Iatrogenic Aortic Dissection … or Intramural Hematoma?
A 65-year-old black woman with hypertension and type 2 diabetes mellitus presented to her local hospital with acute chest discomfort. She had no history of connective tissue disease or family history of aortic catastrophes. An ECG showed inferior ST-segment elevation. Coronary angiography revealed multiple high-grade lesions in the right coronary artery (RCA) with evidence of thrombus (Movie I in the online-only Data Supplement). There were also critical stenoses in the left coronary system. Percutaneous coronary intervention of the RCA with 3 bare metal stents was successful in establishing Thrombolysis in Myocardial Infarction grade 3 flow, but deployment of the fourth stent was complicated by proximal RCA dissection with extension into the aortic sinuses (Figure 1 and Movie II in the online-only Data Supplement). Despite obliteration of the RCA dissection with the stent, persistent dye staining of the ascending aorta was present on final angiographic views (Figure 2). A computed tomography scan performed 2 days later showed an ascending aorta intramural hematoma (IMH;Figure 3). Plans were made for complete surgical revascularization in 6 weeks, and she was discharged. Aside from several brief episodes of chest discomfort in the first week after discharge, she remained asymptomatic. Three weeks after the initial event, the patient presented for a second opinion at our institution.
On physical examination, her pulse rate was 68 bpm and blood pressure was 100/61 mm Hg, equal in both arms. Auscultation revealed no diastolic murmur. An ECG showed no evidence of ischemia. A portable roentgenogram suggested a widened mediastinum compared with before catheterization at the previous institution (Figure 4). Transesophageal echocardiography demonstrated a type A crescentic aortic IMH (Figure 5); however, there was a point of entry within a calcified plaque above the RCA ostium (Figure 6 and Movies III and IV in the online-only Data Supplement). The patient was hospitalized, and magnetic resonance angiography revealed a crescentic type A IMH or aortic dissection (AD) with thrombosed lumen (Figure 7 and Movie V in the online-only Data Supplement). This extended from the right sinus of Valsalva to the origin of the brachiocephalic artery. The maximum ascending aortic diameter was 45 mm. In the operating room the next day, the anterior ascending aorta showed bluish discoloration on inspection (Figure 8). The aortic valve was trileaflet without abnormalities, but the right sinus and noncoronary sinus were dissected down to the aortic annulus with evidence of an intimal tear above the RCA ostium (Figure 9). The dissected sinuses were resuspended, and the ascending aorta was repaired with 30-mm Hemashield Dacron graft from the sinotubular junction to the proximal arch. Bypass grafting was performed. The patient recovered well after surgery and was discharged 7 days later.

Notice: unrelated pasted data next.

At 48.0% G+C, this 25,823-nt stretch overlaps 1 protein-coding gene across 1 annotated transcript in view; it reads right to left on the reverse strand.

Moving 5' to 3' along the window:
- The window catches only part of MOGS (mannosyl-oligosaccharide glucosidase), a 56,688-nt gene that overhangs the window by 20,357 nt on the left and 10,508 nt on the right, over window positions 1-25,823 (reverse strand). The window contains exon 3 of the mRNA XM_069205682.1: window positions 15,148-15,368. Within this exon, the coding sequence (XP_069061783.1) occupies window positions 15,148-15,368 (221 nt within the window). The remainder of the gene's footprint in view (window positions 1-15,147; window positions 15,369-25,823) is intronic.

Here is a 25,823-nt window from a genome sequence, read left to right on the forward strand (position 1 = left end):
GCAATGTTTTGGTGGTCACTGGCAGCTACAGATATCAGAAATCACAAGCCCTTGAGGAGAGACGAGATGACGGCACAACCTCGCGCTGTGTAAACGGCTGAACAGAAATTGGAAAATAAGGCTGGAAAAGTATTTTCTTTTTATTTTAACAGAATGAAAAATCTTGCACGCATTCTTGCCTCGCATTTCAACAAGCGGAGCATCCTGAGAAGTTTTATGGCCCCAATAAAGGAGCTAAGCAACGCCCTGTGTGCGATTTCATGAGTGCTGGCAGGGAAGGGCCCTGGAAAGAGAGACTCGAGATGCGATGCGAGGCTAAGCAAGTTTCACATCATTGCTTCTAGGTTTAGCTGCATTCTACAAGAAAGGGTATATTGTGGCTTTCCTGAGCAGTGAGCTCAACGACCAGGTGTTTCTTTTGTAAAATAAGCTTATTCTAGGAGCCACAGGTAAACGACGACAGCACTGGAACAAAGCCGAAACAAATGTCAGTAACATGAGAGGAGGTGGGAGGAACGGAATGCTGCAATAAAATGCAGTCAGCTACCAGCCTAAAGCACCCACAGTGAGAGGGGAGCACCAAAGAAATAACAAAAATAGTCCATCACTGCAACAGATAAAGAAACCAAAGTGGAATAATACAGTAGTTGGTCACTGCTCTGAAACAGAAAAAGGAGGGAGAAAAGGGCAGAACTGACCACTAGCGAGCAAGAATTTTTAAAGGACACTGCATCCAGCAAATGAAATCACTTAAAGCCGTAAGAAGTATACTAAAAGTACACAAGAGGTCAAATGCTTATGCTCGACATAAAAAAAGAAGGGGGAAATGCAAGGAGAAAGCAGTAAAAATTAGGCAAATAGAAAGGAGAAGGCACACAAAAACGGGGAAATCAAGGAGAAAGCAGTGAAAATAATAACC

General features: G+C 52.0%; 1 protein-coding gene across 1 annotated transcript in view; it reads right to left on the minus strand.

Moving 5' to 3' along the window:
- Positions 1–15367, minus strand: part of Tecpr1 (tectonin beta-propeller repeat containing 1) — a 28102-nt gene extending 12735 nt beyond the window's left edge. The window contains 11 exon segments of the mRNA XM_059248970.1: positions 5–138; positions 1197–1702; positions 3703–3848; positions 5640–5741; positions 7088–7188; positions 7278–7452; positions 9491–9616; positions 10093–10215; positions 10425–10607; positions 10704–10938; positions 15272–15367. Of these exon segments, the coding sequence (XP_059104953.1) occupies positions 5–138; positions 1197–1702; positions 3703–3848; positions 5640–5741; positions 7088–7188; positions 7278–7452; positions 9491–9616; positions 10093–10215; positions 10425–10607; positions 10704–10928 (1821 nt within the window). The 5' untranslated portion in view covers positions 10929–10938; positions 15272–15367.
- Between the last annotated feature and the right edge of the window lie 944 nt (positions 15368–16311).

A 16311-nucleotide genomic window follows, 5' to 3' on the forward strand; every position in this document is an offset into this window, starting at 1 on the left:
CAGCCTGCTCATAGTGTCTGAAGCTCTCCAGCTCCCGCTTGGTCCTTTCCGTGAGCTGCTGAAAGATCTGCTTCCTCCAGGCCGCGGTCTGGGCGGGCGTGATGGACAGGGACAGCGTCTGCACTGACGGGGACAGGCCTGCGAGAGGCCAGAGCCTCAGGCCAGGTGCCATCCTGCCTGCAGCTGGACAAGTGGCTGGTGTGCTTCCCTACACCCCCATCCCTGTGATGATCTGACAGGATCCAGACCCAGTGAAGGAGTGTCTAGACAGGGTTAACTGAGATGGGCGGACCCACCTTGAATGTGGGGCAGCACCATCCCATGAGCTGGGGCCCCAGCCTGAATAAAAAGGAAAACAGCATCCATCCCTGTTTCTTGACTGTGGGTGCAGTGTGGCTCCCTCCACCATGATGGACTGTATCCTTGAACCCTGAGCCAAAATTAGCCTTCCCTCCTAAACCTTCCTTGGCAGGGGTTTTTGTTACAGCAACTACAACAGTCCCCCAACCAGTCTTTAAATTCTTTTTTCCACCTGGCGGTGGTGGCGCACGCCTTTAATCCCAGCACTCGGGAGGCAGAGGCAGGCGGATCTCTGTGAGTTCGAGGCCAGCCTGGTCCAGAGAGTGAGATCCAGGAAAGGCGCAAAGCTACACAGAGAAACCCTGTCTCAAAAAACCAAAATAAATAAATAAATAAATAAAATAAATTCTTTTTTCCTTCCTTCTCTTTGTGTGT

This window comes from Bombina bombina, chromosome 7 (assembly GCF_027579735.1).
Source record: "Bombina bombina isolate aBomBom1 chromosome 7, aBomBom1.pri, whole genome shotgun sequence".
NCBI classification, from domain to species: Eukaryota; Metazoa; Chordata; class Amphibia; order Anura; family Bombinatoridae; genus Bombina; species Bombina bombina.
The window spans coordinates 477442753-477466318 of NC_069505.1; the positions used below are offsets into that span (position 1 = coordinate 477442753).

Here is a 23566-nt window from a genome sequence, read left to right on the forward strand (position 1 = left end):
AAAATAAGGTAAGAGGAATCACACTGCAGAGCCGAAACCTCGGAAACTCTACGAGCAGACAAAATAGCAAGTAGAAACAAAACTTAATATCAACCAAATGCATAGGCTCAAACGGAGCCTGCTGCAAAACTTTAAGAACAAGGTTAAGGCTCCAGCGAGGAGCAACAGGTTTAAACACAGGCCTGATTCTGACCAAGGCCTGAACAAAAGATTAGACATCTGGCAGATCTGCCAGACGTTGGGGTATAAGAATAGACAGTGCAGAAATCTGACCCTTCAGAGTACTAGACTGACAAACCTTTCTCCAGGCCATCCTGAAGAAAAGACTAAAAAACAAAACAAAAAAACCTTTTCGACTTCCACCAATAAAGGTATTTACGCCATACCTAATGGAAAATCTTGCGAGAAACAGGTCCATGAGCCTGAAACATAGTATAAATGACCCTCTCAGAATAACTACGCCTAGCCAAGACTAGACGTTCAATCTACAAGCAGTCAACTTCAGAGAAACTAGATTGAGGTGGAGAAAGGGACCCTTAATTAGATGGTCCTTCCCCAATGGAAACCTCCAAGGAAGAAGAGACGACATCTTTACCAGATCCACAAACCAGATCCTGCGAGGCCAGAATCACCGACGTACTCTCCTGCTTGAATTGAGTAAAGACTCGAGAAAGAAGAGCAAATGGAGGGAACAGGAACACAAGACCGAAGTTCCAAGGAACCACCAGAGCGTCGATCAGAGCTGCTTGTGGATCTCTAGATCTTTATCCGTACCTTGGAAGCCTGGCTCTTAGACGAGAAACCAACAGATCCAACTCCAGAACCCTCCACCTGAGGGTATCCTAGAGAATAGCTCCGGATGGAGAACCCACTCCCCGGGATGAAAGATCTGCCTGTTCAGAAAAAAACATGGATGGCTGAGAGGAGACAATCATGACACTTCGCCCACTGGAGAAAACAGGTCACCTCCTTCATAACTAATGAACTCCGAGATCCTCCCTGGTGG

Iatrogenic coronary artery dissection extending to the coronary sinuses during percutaneous coronary intervention is observed in 0.06% to 0.1% of cases.1,2 Iatrogenic retrograde dissection into the ascending aorta during percutaneous coronary intervention is rare, reported in 0.04% of interventional procedures and 0% to 0.008% of diagnostic coronary angiographies.1,2 The majority of cases involve dissection of the proximal RCA with retrograde extension into the aorta. Clinical risk factors for coronary dissection extending into the sinuses include older age, hypertension, and calcification of the aortic root2 (Figure 6). Procedural risk factors for further propagation of coronary dissection include aggressive guidewire manipulation and continuous forceful contrast injection into the false lumen within the coronary (Movie II in the online-only Data Supplement). We speculate that the abrupt right coronary sinus intimal expansion caused a second intimal tear into a “weakened” area of root calcification above the RCA ostium that propagated to the ascending aorta. Another possibility is direct catheter damage of the right coronary sinus. The International Registry of Aortic Dissection Investigators reported diabetes mellitus and hypertension as clinical risk factors for iatrogenic AD3 and significantly fewer visualized classic intimal flaps or patent false lumens compared with spontaneous AD, suggesting that iatrogenic AD often occurs in the form of IMH and may be a more focal process,3 likely related to the damage being inflicted on a healthy aorta. Nevertheless, the mortality of iatrogenic AD is no different from that of spontaneous AD and could be higher.3 Our patient had a true AD and not IMH, owing to clear evidence of an intimal tear (as opposed to primary vasa vasorum bleed of the IMH), although the initial appearance was suggestive of IMH. Although iatrogenic sinus dissection and iatrogenic focal AD may not progress and even heal,1,2 our patient's AD was extensive and should have been treated more aggressively earlier.
The online-only Data Supplement is available with this article at http://circ.ahajournals.org/lookup/suppl/doi:10.1161/CIRCULATIONAHA.111.056937/-/DC1.
- © 2012 American Heart Association, Inc.